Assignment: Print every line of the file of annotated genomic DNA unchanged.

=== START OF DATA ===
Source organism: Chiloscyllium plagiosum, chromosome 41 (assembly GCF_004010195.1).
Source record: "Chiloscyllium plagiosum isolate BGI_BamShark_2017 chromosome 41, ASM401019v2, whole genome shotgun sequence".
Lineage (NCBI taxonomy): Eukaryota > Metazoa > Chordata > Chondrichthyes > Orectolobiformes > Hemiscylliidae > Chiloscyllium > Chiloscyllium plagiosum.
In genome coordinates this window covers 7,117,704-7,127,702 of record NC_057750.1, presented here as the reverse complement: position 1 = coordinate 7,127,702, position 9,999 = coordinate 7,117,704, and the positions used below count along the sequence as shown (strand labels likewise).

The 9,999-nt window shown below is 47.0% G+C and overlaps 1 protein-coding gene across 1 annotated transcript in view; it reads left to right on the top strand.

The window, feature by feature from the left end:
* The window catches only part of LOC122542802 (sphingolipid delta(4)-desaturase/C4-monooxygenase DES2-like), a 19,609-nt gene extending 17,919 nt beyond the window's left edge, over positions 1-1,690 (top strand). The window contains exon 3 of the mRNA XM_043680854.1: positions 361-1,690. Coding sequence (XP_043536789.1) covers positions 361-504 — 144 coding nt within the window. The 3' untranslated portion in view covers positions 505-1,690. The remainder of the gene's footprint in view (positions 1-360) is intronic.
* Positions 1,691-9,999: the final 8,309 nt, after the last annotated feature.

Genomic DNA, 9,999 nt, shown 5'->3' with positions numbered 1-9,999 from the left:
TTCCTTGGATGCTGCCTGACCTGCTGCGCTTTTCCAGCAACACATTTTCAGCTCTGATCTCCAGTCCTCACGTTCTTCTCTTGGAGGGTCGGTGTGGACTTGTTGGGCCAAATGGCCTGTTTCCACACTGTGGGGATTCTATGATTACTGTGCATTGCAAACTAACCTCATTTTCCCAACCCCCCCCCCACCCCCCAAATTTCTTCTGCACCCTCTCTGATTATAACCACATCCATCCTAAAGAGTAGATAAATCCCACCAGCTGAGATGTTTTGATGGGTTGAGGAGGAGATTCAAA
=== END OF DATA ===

Source organism: Chiloscyllium plagiosum, chromosome 41 (assembly GCF_004010195.1).
Source record: "Chiloscyllium plagiosum isolate BGI_BamShark_2017 chromosome 41, ASM401019v2, whole genome shotgun sequence".
Lineage (NCBI taxonomy): Eukaryota > Metazoa > Chordata > Chondrichthyes > Orectolobiformes > Hemiscylliidae > Chiloscyllium > Chiloscyllium plagiosum.
In genome coordinates this window covers 7,117,704-7,127,702 of record NC_057750.1, presented here as the reverse complement: position 1 = coordinate 7,127,702, position 9,999 = coordinate 7,117,704, and the positions used below count along the sequence as shown (strand labels likewise).

The 9,999-nt window shown below is 47.0% G+C and overlaps 1 protein-coding gene across 1 annotated transcript in view; it reads left to right on the top strand.

The window, feature by feature from the left end:
* The window catches only part of LOC122542802 (sphingolipid delta(4)-desaturase/C4-monooxygenase DES2-like), a 19,609-nt gene extending 17,919 nt beyond the window's left edge, over positions 1-1,690 (top strand). The window contains exon 3 of the mRNA XM_043680854.1: positions 361-1,690. Coding sequence (XP_043536789.1) covers positions 361-504 — 144 coding nt within the window. The 3' untranslated portion in view covers positions 505-1,690. The remainder of the gene's footprint in view (positions 1-360) is intronic.
* Positions 1,691-9,999: the final 8,309 nt, after the last annotated feature.

Genomic DNA, 9,999 nt, shown 5'->3' with positions numbered 1-9,999 from the left:
TTCCTTGGATGCTGCCTGACCTGCTGCGCTTTTCCAGCAACACATTTTCAGCTCTGATCTCCAGTCCTCACGTTCTTCTCTTGGAGGGTCGGTGTGGACTTGTTGGGCCAAATGGCCTGTTTCCACACTGTGGGGATTCTATGATTACTGTGCATTGCAAACTAACCTCATTTTCCCAACCCCCCCCCCACCCCCCAAATTTCTTCTGCACCCTCTCTGATTATAACCACATCCATCCTAAAGAGTAGATAAATCCCACCAGCTGAGATGTTTTGATGGGTTGAGGAGGAGATTCAAA